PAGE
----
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The recent question "Is it OK to invent as I write, or should I plan the entire story first?" seems very closely related to "How much planning should go on before beginning writing?". Since the answer to the more recent one and the answers to the older one do not overlap, I do not think these are duplicates. (The specific questions themselves are clearly not duplicates. The older is asking if an outline is enough; the more recent is asking if writing can begin with almost no preparation.)

However, I feel there is enough overlap in what a good answer would provide (showing the range of preparation various writers make) that a single question could address this in the broad context that is implied in the title/question summary of the older question.

This broad question could be supplemented by more detailed questions along the lines of "What are the problems and benefits of writing with minimal preparation (pantsing)?", "How does character-driven plotting work?" (with text indicating that what is sought is not just a mechanical description but an outline of the tradeoffs; a similar question might be made for setting- and theme-driven plotting), "How are plot outlines helpful (and problematic)?", "When is world-buidling useful?" (a similar question might ask about preparing character descriptions), "What challenges are involved in writing toward a pre-established ending?", etc.

I suspect I am trying to force too much organization onto a questions and answers site, making it more like an encyclopedic reference (with cross referencing to handle various levels of detail and other relationships). Stack Exchange's competing answers method also seems to make broad questions more problematic in that individual answers will often only address one aspect and lean toward "bad subjective" (as exemplified in the older question) and people seem hesitant to incorporate others' content into their answers (even with Creative Commons Attribution Share Alike licensing the scoring aspect makes such seem a bit like stealing).


Side thought: I wonder if would be useful for distinguishing broad questions seeking general, high-level information (making "here's one solution" answers into non-answers since they do not actually answer the question). Sadly, such makes getting multiple answers less likely since requiring a long answer tends to reduce the distinctiveness of answers (a little content might be different and the organization, perspective, and style could certainly be different), which reduces the incentive to answer beyond just the effort required for an extensive answer (as the first decent answer will provide most of the benefit of a good answer). This effect might be compensated by providing badges for posting decent (by score) long answers to overview questions. (One might even be able to change the tag wiki into overview questions. While that would increase the incentive to provide some of the information that would normally go into such a wiki, some of the tag wiki information is more Meta-oriented, indicating what types of questions are appropriate and how to express them.)

  • By the way, "What is the official line on Mega-Questions?" is not especially closely related since it deals with multiple questions within a post where the context weakly binds them together rather than broad overview versus specific questions. – Paul A. Clayton Sep 30 '14 at 14:31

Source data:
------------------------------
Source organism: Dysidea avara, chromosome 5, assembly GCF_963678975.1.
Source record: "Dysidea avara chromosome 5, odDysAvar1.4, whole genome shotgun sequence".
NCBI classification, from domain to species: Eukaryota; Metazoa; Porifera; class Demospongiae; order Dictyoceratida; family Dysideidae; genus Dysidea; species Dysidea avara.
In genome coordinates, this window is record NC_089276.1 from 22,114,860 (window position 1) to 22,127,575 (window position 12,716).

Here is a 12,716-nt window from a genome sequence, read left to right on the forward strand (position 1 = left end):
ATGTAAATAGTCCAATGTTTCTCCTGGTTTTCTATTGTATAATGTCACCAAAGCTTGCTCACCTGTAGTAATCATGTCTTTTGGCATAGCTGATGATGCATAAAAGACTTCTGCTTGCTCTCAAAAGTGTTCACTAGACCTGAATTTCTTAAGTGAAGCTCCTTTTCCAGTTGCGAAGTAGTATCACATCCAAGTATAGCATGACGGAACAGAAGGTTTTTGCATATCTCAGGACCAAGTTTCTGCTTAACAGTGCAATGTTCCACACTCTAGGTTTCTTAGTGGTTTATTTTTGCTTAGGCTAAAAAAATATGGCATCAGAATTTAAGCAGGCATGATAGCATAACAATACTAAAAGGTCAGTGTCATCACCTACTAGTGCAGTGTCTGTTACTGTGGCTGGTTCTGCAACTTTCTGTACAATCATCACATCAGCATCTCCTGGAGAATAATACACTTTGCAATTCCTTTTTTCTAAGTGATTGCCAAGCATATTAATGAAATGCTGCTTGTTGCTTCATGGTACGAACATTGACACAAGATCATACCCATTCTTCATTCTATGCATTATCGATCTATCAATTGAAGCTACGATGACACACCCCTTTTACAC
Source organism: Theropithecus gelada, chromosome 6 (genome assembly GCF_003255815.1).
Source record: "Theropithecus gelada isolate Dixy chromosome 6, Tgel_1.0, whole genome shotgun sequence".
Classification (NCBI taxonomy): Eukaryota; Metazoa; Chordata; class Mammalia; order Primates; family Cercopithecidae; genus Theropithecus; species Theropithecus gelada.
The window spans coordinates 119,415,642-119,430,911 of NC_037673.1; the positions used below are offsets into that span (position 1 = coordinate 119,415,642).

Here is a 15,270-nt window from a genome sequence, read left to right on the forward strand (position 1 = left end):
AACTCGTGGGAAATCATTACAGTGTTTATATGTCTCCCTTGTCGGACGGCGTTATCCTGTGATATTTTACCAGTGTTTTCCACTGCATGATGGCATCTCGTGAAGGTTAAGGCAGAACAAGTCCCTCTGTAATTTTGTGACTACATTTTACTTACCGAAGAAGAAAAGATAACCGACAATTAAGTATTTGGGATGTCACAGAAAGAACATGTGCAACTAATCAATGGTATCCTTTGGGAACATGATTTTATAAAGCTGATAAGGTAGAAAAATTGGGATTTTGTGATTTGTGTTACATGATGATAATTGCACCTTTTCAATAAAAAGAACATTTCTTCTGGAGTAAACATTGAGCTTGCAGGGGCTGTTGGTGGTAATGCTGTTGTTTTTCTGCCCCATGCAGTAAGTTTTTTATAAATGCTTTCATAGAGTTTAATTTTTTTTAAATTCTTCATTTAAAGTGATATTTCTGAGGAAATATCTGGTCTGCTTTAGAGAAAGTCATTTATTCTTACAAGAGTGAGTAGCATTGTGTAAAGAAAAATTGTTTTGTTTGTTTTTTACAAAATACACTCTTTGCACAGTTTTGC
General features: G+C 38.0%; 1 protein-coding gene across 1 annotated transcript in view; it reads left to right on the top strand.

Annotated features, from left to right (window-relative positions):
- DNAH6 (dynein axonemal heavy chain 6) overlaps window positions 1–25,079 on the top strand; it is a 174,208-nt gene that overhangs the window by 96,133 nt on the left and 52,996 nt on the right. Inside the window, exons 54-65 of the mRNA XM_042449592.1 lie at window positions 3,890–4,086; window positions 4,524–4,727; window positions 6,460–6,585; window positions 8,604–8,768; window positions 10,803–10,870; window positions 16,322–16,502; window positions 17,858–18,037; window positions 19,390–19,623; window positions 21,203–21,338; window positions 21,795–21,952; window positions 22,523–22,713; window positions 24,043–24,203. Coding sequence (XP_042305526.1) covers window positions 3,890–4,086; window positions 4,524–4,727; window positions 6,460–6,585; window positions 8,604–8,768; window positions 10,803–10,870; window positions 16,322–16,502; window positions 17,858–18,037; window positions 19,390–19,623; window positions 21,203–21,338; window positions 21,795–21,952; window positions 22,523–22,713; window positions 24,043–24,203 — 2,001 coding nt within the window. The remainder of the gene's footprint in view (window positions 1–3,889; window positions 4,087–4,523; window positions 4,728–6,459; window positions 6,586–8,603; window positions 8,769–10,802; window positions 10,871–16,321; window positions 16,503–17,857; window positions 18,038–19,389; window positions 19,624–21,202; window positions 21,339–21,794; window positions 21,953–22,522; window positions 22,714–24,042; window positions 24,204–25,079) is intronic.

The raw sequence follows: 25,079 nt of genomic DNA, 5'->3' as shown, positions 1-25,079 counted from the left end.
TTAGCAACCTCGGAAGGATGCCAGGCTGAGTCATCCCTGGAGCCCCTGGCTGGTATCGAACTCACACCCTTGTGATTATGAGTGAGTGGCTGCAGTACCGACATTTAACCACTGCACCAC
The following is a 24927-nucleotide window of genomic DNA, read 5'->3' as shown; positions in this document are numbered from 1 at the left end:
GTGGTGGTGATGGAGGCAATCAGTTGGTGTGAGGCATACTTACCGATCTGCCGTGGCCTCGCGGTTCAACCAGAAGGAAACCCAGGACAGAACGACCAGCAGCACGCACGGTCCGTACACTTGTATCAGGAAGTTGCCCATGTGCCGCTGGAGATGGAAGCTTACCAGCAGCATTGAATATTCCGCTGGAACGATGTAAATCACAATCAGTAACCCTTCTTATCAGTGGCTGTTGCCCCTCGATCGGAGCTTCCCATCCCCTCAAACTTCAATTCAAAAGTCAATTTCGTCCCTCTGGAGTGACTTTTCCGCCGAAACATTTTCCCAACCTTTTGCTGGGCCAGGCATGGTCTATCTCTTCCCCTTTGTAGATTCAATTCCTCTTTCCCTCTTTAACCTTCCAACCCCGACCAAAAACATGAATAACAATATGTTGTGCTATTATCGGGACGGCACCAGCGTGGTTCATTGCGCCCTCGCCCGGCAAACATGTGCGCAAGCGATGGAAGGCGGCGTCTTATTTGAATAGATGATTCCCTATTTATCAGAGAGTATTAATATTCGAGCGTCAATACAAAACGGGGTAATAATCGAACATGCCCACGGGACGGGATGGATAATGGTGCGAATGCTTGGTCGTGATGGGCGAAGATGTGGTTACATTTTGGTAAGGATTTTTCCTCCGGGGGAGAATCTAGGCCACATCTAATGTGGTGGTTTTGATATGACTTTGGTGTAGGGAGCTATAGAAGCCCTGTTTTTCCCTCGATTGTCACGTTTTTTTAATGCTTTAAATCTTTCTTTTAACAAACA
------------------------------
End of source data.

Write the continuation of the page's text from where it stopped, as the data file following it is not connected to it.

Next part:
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    I'll have to give this all some thought, as you make several good points. But the proposed tag, "overview" sounds to me like a meta-tag, one that describes something other than the content of the question. We try to avoid those. – Neil Fein Sep 30 '14 at 15:06
  • May I ask a question, Paul? Why don't you ask all these questions? – John Smithers Oct 2 '14 at 19:33
  • @JohnSmithers It is difficult to write such questions in a way that strongly encourages good subjective answers of appropriate length (i.e., properly establishing a good scope). My extremely analytical approach to answering questions can be time consuming (especially with my perfectionist tendencies) but I generally have a sense that the argument is solid. Asking a good subjective question seems to require more judgment calls and indecision is probably common among perfectionists. Questions should also generally be short (so trying to tie up every detail is somewhat discouraged). – Paul A. Clayton Oct 2 '14 at 20:30
  • Asking questions also generally requires doing some preliminary searching to avoid duplication. This also adds more judgment calls about how to phrase the question so it is not a duplicate of any closely related question one finds. (While a good citizen would search for duplicates before answering, I do not remember ever having done so and the community tolerates lack of SE-internal research.) With medium-breadth subjective questions, duplicate discernment is not necessarily straightforward. (I also seem to feel that having a question closed is even worse than being downvoted.) – Paul A. Clayton Oct 2 '14 at 20:31
  • @JohnSmithers I suspect asking for help is also more difficult for me than offering help (perhaps from a combination of social awkwardness and self-esteem issues). Even knowing intellectually that the site needs questions (and answers earn reputation) and that decent questions can be helpful to others does not fully overcome the feeling that my questions are a net drain. In addition, the questions mentioned above would not be questions I actually have, so asking them would tend to require even more effort to express them in a way useful to others. – Paul A. Clayton Oct 3 '14 at 12:20
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    Ok, you do tend to write a lot ;) – John Smithers Oct 3 '14 at 20:37

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